The U.S. Navy Seabee Museum has recently acquired a scaled model of a wooden timber bunker for its permanent collection. Donor John O’Brien served with MCB 10 as a 3rd class Builder Heavy (BUH3) and was a member of Detail KILO. John O’Brien recreated this timber bunker based on a U.S. Navy photograph he received before departing MCB 10 in 1968. According to Mr. O’Brien, over 30 of these bunkers were built and assembled by breaking the men into groups of 4 to accomplish a certain task on each bunker before moving on to the next.
The men of Mobile Construction Battalion 10 (MCB 10), who are commonly referred to as the “Men of Ten”, accomplished many courageous tasks while deployed during the Vietnam Conflict. Their third deployment to Vietnam in 1967-68 was unique because it was the first time that the battalion had been so widely dispersed rather than keeping them together. Construction detail crews were spread across South Vietnam, just south of the Demilitarized Zone (DMZ) dividing North and South Vietnam. The DMZ ran east to west along the Ben Hai River near the 17th parallel and extended 5 kilometers on each side of the river.
According to MCB 10’s cruise book, Delta Company, consisting primarily of builders and steelworkers, was one of two general construction companies in the battalion. Its function was vertical construction, such as steel and wooden frame buildings, bridges and revetments (retaining walls). Because of widely spread construction sites, the company was broken down into smaller details.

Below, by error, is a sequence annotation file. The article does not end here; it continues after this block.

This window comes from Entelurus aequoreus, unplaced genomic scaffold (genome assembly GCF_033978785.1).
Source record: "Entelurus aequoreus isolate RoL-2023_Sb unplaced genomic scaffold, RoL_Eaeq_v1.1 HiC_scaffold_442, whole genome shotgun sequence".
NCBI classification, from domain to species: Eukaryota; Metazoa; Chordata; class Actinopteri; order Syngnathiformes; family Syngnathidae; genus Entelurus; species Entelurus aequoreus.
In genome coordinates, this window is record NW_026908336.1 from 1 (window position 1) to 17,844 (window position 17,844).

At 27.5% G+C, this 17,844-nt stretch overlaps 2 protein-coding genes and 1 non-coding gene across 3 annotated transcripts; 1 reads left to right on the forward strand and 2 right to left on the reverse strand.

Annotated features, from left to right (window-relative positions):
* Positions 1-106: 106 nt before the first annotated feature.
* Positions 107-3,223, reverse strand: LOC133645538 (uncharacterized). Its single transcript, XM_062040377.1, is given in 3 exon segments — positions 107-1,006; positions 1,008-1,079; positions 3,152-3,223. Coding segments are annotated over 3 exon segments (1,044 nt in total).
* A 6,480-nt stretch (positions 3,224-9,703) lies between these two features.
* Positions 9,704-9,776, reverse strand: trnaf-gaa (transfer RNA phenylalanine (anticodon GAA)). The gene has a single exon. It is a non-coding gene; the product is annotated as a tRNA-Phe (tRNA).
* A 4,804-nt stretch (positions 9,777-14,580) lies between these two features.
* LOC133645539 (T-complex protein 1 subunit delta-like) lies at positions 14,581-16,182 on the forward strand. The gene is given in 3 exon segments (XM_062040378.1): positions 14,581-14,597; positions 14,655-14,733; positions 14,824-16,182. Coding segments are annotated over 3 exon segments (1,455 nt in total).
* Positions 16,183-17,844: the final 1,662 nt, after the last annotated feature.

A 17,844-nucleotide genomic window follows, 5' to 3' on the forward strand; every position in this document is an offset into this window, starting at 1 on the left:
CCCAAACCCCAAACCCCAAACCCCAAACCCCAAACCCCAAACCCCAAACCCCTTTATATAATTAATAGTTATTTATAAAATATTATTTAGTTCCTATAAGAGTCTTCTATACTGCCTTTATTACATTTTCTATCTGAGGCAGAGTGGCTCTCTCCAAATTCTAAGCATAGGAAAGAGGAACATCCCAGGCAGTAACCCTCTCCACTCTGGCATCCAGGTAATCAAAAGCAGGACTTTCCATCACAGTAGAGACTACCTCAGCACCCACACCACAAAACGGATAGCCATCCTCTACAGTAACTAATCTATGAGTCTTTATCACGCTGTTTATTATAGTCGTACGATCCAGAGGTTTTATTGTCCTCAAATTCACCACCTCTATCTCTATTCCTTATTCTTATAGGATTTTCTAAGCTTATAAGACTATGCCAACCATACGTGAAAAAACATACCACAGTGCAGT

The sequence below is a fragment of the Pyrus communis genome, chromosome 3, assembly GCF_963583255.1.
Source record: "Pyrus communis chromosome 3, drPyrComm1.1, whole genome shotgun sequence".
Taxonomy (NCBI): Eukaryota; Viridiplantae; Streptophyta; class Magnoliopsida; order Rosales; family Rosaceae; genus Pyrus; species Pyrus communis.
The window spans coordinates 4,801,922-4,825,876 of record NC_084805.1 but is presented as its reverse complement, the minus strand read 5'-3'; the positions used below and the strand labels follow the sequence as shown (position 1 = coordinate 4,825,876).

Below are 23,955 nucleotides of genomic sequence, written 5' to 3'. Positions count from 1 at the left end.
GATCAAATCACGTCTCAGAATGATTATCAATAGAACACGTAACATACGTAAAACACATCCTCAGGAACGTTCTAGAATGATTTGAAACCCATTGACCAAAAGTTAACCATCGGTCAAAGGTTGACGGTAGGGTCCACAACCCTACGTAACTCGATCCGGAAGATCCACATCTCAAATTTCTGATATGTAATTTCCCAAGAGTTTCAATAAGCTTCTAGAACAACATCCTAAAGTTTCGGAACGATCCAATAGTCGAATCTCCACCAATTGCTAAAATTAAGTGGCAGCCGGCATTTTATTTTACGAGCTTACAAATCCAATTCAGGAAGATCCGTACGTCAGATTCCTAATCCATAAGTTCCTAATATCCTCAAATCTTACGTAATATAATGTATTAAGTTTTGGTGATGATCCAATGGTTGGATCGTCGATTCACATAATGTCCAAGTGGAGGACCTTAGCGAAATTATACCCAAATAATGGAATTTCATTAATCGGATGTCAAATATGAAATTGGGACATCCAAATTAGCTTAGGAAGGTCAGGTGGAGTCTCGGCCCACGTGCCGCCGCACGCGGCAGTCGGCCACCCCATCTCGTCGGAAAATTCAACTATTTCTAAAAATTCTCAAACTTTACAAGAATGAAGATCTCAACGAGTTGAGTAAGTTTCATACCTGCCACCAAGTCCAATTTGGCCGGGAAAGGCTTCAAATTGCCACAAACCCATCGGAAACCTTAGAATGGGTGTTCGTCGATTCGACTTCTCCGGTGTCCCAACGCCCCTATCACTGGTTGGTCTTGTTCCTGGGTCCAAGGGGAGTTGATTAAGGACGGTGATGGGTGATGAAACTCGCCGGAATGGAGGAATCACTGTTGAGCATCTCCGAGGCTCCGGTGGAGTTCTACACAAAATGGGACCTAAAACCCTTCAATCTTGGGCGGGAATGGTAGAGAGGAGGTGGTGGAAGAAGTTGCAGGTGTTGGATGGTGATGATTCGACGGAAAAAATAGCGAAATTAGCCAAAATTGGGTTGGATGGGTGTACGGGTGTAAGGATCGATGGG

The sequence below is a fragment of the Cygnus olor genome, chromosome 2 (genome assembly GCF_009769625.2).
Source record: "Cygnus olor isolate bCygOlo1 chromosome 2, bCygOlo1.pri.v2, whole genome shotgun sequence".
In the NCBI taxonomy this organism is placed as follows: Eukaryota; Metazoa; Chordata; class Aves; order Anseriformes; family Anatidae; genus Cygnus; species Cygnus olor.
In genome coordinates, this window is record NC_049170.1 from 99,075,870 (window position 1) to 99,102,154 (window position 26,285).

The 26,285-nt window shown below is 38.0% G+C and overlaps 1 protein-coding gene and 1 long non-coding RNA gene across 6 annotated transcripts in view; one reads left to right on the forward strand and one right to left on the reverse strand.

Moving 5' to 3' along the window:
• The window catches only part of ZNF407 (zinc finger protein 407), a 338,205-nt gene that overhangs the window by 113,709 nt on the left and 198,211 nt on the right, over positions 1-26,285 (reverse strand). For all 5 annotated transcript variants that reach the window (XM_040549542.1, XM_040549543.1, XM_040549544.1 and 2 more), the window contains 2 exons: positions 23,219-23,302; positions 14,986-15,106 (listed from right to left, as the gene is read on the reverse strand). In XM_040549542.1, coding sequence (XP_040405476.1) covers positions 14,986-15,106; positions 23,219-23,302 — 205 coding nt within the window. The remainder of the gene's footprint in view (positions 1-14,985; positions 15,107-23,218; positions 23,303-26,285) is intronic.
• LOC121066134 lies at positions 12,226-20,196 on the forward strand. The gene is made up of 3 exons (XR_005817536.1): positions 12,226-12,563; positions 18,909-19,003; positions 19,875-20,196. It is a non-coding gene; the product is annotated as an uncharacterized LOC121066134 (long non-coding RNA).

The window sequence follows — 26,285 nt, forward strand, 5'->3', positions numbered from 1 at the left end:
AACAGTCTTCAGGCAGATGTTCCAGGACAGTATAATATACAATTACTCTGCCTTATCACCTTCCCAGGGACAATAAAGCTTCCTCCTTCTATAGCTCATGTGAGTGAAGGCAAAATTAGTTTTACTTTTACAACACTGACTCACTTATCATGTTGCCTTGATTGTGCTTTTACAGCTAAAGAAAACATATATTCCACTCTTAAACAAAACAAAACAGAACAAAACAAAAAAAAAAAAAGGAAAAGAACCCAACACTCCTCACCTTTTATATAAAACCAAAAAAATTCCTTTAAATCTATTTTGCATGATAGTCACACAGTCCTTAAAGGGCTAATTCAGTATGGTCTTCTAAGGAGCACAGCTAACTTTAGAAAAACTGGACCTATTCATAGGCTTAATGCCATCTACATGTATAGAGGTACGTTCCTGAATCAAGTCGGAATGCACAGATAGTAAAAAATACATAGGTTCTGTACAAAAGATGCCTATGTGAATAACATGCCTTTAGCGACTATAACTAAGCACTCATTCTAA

Detail INDIA departed Gia Le for Phu Bai on September 28, 1967 to construct living quarters for the First Marine Air Wing. Work was well underway; when Detail INDIA was disbanded on November 2, 1967 due to the need for Seabees to preform higher priority work near the DMZ, in the I Corps area. The I Corps encompassed the five northernmost provinces in South Vietnam. Detail KILO was established on the same day, November 2, 1967, to complete heavy timber ammo and personnel bunkers at Cam Lo for the Marines. Their mission was completed in just over thirty days, eleven days ahead of schedule. Detail KILO returned to base camp on December 18, 1967 where the battalion regrouped and continued to work throughout the remainder of the deployment to change a sand-surrounded airstrip site at Quang Tri into a sprawling military complex.
Mr. O’Brien recalled his commander of Detail KILO, LTJG Phillip Crocket, challenging the crews to catch up with the crew ahead of them by claiming the crew was already done and enjoying a beer. If they caught up with them, they could rest and have a beer too. Crockets motivational plan worked to complete the project in record time, although no one rested until the completion of the project.
According the Commanding Officer of MCB 10, D.A. Bartley, he said “it was an interesting and rewarding deployment not only from the standpoint of the construction accomplishment, but also from the accolades received from our ‘customers’, the Marines and Army, for [the battalions] outstanding performance, devotion and dedication to duty.”
Come to the museum on August 2, 2016 2-4pm and learn more about the timber bunker and other behind the scene collections at the U.S. Navy Seabee Museum.
Meet the Curator: Robyn King “Meet the Curator: Robyn King is pursuing her master’s degree in Museum Studies and Nonprofit Management through Johns Hopkins University. She earned her Bachelors in History and Anthropology from the State University of New York at Oneonta. She has experience working at state museums, historic sites, the National Park Service, and most recently the Navy. She is an expert in collection management, and has worked closely with both natural and cultural collections. Robyn loves all museums and sharing her love of history. When she is not working, she is volunteering her time with the National Peace Corps Association, as a Returned Peace Corps Volunteer from West Africa.”